What is the most striking difference between your actual job and how you thought the job would be?
I thought my job would be more focused on working with clients and creating new offerings while creating the vision, but it ended up being everything, to put it simply. I find that I do everything from A to Z, including but not limited to marketing, sales, managing my team, managing clients, and setting the standard of what VIE is. It’s never clean-cut, but being a leader comes with challenges, and I am always up for a challenge.
Do you think everyone is cut out to be an executive? In your opinion, which specific traits increase the likelihood that a person will be a successful executive, and what type of person should avoid aspiring to be an executive? Can you explain what you mean?
I dont think everyone can be an executive because some people simply don’t want to be, and they dont want that responsibility. Some people like to be led and work best on plans, and we need people that way too. Good character traits of an executive include being self-motivated, driven, and having the ability not to innovate and bring a project from concept to completion promptly. Further, being a good communicator, that is collaborative and knows the importance of partnerships always wins. As an executive, you need to work well with others; it’s not about you. It’s about the business. You have to be comfortable with uncomfortable moments, and you have to learn to have hard conversations. A crucial skill is knowing how to navigate through tough times. People who don’t like taking ownership should avoid executive positions because it’s not always smooth sailing. You need to be willing to do what it takes for your business and team, regardless of the circumstances.
What advice would you give to other women leaders to help their team to thrive?
Women have to have more conversations with other women about helping eachother and climbing the ladder to success together. Women need to support and collaborate because we are in this fight against inequality together. How do we help eachother in careers? As team members, how can we support and be better women team platters for eachother? Specific skills can be developed together to help one another thrive.
How have you used your success to make the world a better place?
In my world, those who have worked with me have genuinely benefited from me, especially my team members. I support their growth, and I push them and challenge them to be better each day. I help them with thought leadership, education, professional development. I always ask myself how I can help them influence the world through VIE and what we do. This is what I strive to do. I like to help them accomplish more than they think they can, and I want to impact the people I work with and help them thrive. I additionally always support my community, through VIE, by helping schools, churches, and organizations that stand for something bigger.
What are your “5 Things I Wish Someone Told Me Before I Started” and why? (Please share a story or example for each.)
- I didn’t need to be an expert, but I would have to learn all aspects of the business. I knew that asking questions is always a good thing and can help you navigate being a new business owner.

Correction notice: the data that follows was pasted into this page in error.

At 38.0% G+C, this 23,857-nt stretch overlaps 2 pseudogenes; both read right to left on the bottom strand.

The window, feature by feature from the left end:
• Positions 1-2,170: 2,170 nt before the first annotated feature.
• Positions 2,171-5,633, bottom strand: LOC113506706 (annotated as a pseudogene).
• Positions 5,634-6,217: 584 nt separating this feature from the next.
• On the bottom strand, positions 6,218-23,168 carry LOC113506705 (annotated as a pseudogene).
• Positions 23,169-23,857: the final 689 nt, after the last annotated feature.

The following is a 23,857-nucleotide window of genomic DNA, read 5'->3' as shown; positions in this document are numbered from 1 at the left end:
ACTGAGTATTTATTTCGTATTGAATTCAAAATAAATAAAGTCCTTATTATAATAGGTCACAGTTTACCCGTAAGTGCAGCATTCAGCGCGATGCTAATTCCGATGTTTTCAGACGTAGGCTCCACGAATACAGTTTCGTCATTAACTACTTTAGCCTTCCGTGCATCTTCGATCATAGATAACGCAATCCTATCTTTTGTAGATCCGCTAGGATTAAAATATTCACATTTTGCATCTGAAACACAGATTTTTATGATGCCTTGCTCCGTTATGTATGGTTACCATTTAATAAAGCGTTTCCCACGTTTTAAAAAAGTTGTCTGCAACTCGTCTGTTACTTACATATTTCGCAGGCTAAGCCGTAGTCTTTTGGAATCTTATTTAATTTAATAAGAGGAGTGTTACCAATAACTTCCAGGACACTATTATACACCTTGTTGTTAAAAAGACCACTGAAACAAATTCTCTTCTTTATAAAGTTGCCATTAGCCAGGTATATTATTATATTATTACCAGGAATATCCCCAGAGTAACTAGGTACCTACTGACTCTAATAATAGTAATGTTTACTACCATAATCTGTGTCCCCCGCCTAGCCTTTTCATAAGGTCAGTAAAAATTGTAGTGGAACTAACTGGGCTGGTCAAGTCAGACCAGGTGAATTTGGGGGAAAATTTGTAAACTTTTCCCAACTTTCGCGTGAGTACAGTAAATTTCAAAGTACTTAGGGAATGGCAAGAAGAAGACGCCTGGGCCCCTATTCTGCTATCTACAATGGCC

- You need to take your time hiring and be quick to fire — be diligent in recognizing when someone isn’t a proper fit because there’s a point at which trying and hoping doesn’t change a situation, but rather it will hold you and your business back entirely.
- Measuring and monitoring metrics is essential. Metrics speak volumes as to how your business is performing. They may not always be pleasant, but they showcase pain points and help you better understand where resources need to be allocated.
- Business is a thinking game, and you need to dedicate time to thinking about solutions. I wish I had known this earlier on. I always encourage brainstorming sessions and meetings where ideas can be bounced around to promote more diligent solutions to problems.
- You can have the best product or service, but marketing and positioning skills are essential. The best simply isnt enough for success. You need to do more than be the best, and you need to show people why and how you are the best and convince them to choose you over your competitors. A lot of work goes into this, and it is crucial for business owners to realize this early on.
You are a person of significant influence. If you could inspire a movement that would bring the most good for the most significant number of people, what would that be? You never know what your idea can trigger.
The movement would be around more significant access to healthcare. I am a big believer in healthcare being every single human’s birthright. The movement I’d start would work towards simplifying healthcare through easy access, support, affordability.
Can you please give us your favorite “Life Lesson Quote”? Can you share how that was relevant to you in your life?
“Life is 10% of what happens to me and 90% of how I react to it.” — John Maxwell.
It’s relevant because each day, we are all given challenges, and some are very difficult. However, we decide on how we will react — and what we can learn from it. Change is to be expected, but growth is our responsibility. We can decide on the meaning and reaction — and life can change immediately.
We are very blessed that some very prominent names in Business, VC funding, Sports, and Entertainment read this column. Is there a person in the world or the US with whom you would love to have a private breakfast or lunch, and why? They might just see this if we tag them.
Barbara Corcoran is such a fantastic entrepreneur — intelligent, gritty, triumphant and has given women the ability to hear and even model her own story of starting her business and now being a force for good.